MT Expert's Ten Top Tips: Turn online browsers into customers

How do you convert your web traffic from shoppers into buyers? Here are ten handy pointers.

Last Updated: 06 Nov 2012

Each website may be different, but shoppers share some common traits when making a decision to part with their cash - principally that they're impatient and sceptical. MT asked Ian Snead of online video specialist vzaar for his top tips on boosting your online business.

1. Think about your search engine marketing
There are four sources of traffic to your website. Some users come to you direct - by typing the website address into their browsers. Some come via referrals - partners who give them your website details. Otherwise you're relying on search, either free or paid. Free (or organic) search is traffic generated by users finding your business in search engine results pages; this is based on relevance and driven by search words. Google won't tell you exactly how they determine the results of this page, but they have published a useful handbook that covers the basics to search engine optimization. It’s important to get this right.

Paid search is traffic generated from paid ads shown by Google on its results pages. These are driven by keywords you select and pay for on a 'cost-per-click' basis. Gone are the days of untargeted advertising. There is simply no need to do the equivalent of door-to-door sales, when thanks to search engine marketing, you can put your product right in front of those searching for it online. We’ve blogged about 'Perfecting the art of Google Adwords' before, but the key to developing a strong paid search marketing programme is to have the confidence to put aside a sensible budget and then spend some time analysing your performance.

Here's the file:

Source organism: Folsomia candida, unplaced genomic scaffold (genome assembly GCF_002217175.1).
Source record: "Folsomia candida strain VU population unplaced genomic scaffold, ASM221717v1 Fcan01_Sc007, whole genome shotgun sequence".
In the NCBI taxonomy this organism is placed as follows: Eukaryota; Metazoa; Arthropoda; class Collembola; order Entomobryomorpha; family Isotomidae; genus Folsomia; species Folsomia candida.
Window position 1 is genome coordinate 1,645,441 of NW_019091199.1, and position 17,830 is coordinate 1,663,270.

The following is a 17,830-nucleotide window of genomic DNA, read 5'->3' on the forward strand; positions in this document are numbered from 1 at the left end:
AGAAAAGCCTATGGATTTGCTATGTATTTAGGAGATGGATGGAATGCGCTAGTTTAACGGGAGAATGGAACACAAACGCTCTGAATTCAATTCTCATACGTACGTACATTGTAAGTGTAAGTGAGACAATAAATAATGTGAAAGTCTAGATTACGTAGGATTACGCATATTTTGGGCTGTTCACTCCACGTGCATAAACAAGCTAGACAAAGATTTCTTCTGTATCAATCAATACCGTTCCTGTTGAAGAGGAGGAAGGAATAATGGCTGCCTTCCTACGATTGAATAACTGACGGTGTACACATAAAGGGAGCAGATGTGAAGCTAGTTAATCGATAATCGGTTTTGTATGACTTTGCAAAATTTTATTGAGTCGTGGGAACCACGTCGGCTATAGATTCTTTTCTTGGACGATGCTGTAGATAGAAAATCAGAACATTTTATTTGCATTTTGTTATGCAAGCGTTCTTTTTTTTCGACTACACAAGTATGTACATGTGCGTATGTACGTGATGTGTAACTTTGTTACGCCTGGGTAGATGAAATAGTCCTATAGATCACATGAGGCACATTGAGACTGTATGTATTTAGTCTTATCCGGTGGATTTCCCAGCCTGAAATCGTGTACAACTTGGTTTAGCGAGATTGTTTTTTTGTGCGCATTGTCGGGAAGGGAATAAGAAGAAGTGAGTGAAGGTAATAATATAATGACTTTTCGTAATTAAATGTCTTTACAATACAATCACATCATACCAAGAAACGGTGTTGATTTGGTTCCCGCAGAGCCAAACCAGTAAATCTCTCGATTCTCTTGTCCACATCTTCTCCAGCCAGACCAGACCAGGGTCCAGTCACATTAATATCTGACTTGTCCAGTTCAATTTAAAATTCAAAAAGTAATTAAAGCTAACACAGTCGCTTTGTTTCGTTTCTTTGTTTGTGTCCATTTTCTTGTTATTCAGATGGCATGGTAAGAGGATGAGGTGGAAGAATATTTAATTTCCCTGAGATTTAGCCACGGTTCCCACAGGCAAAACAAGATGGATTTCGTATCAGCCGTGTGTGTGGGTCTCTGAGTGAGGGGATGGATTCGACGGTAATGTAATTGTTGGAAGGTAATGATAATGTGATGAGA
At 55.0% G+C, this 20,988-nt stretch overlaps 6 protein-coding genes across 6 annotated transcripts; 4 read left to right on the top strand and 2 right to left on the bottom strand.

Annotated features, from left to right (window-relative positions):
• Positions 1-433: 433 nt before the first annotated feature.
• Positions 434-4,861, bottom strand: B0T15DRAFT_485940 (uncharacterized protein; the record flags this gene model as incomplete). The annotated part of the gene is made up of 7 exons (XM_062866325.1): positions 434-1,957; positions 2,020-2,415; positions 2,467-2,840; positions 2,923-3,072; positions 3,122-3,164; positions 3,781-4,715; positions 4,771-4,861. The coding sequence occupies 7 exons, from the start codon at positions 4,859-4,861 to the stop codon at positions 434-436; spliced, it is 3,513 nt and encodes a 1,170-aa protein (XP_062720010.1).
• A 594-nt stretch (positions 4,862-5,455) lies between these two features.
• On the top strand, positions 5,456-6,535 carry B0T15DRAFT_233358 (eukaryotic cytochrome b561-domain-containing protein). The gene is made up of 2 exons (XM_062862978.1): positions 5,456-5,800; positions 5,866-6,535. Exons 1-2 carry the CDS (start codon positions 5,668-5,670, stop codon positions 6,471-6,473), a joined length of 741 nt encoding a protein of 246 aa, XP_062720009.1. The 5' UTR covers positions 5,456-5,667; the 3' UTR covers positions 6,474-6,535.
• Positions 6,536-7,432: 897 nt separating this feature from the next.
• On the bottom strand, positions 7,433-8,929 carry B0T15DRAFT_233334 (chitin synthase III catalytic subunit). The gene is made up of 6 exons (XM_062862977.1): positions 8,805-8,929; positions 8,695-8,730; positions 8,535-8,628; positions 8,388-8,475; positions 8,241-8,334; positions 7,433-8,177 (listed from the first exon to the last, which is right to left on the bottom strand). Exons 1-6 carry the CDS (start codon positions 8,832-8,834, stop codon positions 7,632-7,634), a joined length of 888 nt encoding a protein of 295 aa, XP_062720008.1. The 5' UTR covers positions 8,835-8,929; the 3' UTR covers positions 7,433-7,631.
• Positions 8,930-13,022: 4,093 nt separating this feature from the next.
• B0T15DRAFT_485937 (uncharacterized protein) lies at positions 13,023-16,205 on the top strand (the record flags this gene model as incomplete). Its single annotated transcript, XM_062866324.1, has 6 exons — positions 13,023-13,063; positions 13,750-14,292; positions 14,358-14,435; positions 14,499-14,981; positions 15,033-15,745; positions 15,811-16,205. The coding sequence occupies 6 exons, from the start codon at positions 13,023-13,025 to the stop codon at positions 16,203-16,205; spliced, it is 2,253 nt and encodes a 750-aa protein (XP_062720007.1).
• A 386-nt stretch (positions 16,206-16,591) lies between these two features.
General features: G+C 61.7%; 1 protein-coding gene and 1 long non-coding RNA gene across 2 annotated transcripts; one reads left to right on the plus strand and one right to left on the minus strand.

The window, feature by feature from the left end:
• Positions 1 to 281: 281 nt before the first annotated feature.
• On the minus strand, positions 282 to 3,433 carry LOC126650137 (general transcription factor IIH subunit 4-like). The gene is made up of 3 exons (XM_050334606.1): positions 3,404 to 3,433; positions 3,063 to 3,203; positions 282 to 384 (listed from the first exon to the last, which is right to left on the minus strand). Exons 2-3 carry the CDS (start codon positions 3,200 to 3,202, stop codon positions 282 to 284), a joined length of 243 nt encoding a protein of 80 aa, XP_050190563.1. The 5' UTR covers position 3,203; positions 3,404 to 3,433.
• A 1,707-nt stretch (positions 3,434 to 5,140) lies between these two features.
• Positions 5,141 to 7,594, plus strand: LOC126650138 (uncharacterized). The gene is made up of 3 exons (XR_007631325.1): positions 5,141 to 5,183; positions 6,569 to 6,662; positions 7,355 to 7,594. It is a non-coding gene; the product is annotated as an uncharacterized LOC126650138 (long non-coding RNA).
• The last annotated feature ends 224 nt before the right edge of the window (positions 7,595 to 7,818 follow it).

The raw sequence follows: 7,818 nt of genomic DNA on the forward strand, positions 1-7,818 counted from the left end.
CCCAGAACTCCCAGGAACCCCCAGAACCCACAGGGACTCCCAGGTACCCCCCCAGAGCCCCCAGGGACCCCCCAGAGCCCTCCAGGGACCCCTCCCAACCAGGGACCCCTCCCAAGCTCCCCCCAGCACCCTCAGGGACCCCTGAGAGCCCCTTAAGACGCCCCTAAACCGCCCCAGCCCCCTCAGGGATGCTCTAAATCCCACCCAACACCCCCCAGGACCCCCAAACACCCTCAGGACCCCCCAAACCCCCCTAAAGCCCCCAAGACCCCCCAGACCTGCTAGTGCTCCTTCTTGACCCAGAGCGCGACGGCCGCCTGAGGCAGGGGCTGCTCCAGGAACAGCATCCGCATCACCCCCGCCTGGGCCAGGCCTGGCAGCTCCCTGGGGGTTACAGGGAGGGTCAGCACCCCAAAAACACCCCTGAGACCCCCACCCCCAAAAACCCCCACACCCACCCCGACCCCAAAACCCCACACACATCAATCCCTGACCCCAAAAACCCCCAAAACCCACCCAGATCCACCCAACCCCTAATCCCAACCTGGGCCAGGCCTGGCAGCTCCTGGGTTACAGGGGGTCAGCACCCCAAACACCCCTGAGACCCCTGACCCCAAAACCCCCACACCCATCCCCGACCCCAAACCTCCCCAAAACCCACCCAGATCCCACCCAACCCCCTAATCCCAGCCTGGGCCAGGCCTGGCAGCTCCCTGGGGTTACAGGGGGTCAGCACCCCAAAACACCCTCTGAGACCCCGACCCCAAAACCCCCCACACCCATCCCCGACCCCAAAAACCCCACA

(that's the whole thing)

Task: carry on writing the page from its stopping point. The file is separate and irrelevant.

In the long run you should work out what price you are prepared to pay for a transaction. Start with a small budget at first, and use the data this generates to fine-tune your ad words campaign. Once you are satisfied with your campaigns, then you can start to increase your daily budget to generate more leads.

2. Understand your traffic
If you're spending a considerable amount of money on driving customers to your website, you need to know who is visiting, where they're coming from and how they interact with your site. Google Analytics gives you a comprehensive insight into user pathways and the decisions they make on your site. From the myriad of data it offers, you can make decisions based on hard data. Understand what search terms people use to arrive at your site, work out which pages incur the most drop-outs, see from which countries and at what times people visit your site - and then plan around that.

3. Make the shopping experience as simple as possible
Once a shopper has arrived at your website, it’s important to keep them engaged. The shopper’s experience needs to be easy and pleasant.  IKEA do a great job of this in their bricks and mortar stores; invariably you end up buying much more than you intended to. The tip here is to make the flow easy and make your products or services easily discoverable. Products should be easy to find. Checkout should be easy to find. Contact info should be easy to find. Remember: shoppers have little patience, so if they can’t find what they are looking for, they’ll go elsewhere. 

4. Use video